Dele Alli started his career at Milton Keynes, Harry Kane had loan spells at Leyton Orient, Millwall and Norwich. In total 51 clubs were represented in the England squad.

This morning fans in Wales and Scotland are mocking England over football coming home. We have even had EU bureaucrats celebrating Croatia’s win like it was their own country that has just made a final.

What they are missing is that “It’s coming home” was not just about winning the World Cup. It was about a return to being proud to be English, a return to the English football team being a joy to watch. A return to the country being united once more.

Football belongs to the fans up and down the country, but the England national team had not felt like ours for a long time. During the World Cup, it returned to the fans. Football came home.

Keenos

9 went, just ONE remains

EIGHT  Arsenal players were selected to go to the 2018 World Cup in Russia. This increased to 9 once Arsenal announced a pre-contract agreement with Stephan Lichtsteiner. Of the 9, just one remains.

First to be knocked out was Mohamed Elneny’s Egypt.

With Mohamed Salah still crying over hurting his shoulder, Egypt finished bottom of their group as one of only 2 sides to fail to get a point – the other being Panama.

Alex Iwobi’s Nigeria still the hearts of millions with their popular kit, and would probably consider themselves unlucky to have been knocked out in the group stages.

In one of the toughest groups alongside Argentina, Croatia and Iceland, they were looking like going through at Argentina’s expense until an 86th minute goal by Marcus Rojo destroyed the hopes of a nation; and at the same time the behaviour of Diego Maradona shaming a nation.

The coked up drug treat showing that he was not becoming classy with age by making offensive hand gestures towards Nigeria fans at the final whistle. And getting paid by FIFA to do so.

Mesut Ozil took the brunt of the blame for Germany’s group stage exit. The strong criticsm feels like it has a nasty undertone as Ozil was certainly not amongst the worst players for his national side.

Ozil is a little bit different. A Muslim of Turkish heritage. Whilst the likes of Manuel Neuer, Thomas Muller and Joshua Kimmich escaped criticism, Ozil became a figure of hate within Germany. However Germany’s early exit could benefit Arsenal as there is talk that he could now retire from playing for his country.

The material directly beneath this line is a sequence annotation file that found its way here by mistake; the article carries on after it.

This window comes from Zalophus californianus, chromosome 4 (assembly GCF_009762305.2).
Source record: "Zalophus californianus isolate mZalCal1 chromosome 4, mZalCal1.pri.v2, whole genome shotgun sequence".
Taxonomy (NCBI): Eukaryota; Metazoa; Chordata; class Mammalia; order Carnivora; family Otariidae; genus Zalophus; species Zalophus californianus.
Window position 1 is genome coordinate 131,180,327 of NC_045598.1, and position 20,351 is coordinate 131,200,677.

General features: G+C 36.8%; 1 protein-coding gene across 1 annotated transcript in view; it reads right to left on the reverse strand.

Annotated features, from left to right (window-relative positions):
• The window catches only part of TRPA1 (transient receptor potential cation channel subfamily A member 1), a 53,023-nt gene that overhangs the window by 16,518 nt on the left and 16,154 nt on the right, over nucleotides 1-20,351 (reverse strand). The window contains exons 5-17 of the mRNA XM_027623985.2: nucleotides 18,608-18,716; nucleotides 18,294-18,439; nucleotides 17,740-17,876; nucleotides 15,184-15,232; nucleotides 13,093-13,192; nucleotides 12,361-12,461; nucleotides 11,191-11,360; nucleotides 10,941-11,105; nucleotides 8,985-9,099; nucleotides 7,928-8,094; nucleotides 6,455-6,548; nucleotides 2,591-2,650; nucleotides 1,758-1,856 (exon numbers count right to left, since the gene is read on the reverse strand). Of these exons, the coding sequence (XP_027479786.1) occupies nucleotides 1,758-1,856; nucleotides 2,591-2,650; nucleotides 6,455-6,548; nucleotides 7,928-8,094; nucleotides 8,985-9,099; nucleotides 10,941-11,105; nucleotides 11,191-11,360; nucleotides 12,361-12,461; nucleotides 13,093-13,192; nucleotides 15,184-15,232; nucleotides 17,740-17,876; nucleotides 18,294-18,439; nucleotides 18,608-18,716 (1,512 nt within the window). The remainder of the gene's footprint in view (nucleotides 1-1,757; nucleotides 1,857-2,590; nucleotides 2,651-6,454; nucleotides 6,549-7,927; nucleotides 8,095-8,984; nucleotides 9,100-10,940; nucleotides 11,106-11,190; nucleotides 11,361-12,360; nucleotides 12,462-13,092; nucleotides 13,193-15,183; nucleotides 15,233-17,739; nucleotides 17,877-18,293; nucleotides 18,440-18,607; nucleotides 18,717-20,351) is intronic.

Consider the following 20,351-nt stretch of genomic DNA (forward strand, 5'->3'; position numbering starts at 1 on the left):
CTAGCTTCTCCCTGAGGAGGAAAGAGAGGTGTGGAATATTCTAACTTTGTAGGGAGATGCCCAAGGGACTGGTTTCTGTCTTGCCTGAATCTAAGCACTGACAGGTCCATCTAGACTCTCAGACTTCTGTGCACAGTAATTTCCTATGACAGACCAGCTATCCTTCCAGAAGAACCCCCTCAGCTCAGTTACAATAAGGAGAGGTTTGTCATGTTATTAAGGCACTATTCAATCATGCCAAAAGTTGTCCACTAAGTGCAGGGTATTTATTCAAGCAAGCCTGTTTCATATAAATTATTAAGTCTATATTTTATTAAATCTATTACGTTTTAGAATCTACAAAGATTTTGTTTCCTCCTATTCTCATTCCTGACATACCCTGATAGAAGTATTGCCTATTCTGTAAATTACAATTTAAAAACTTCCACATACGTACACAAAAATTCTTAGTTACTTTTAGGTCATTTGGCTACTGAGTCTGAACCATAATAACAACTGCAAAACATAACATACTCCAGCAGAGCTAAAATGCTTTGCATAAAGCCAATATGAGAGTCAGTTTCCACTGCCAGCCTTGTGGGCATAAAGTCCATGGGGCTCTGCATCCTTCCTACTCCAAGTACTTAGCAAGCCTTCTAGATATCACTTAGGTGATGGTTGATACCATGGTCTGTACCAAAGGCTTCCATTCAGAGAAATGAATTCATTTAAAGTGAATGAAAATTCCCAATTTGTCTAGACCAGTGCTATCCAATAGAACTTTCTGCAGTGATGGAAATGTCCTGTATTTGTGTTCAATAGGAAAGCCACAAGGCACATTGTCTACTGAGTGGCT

Joel Campbell’s Costa Rica finished bottom of a tough group that contained Brazil, Switzerland and Serbia. He set up a goal and one a penalty in their final game, but he and his country failed to hit the high notes that they did 4 years ago.

Spain would have been delighted with their last 16 knock out game tie against lowest ranked (and hosts) Russia. They lost on penalties, sending Nacho Monreal home. The Spaniard has basically had a 2 weeks holiday in Russia as he failed to play a game.

Another surprising result, although not as severe, was Switzerland losing 1-0 to Sweden sending home Granit Xhaka and Stephan Lichtsteiner.

In the final game of the last 16, England knocked out Colombia on penalties.

Keeper David Ospina could have been the hero, saving from Jordan Henderson. But two missed penalties from Colombia and then Ospina’s weak wrists saw the South American side get knocked out, upsetting that coke head Maradona.

England and Welbeck were through, Colombia out.

With pre-season training already beginning, Arsenal have a strong 16 players already back at London Colney preparing for the new season.

The early exits by some  means that the likes of Mesut Ozil could well return for the first game of the season against Manchester City.

Is the ideal final England v Uruguay? 0-0 when Lucas Torreira breaks Harry Kanes face, Welbeck comes on, scores, England win 1-0.

It’s coming home guys, it’s coming home.

Keenos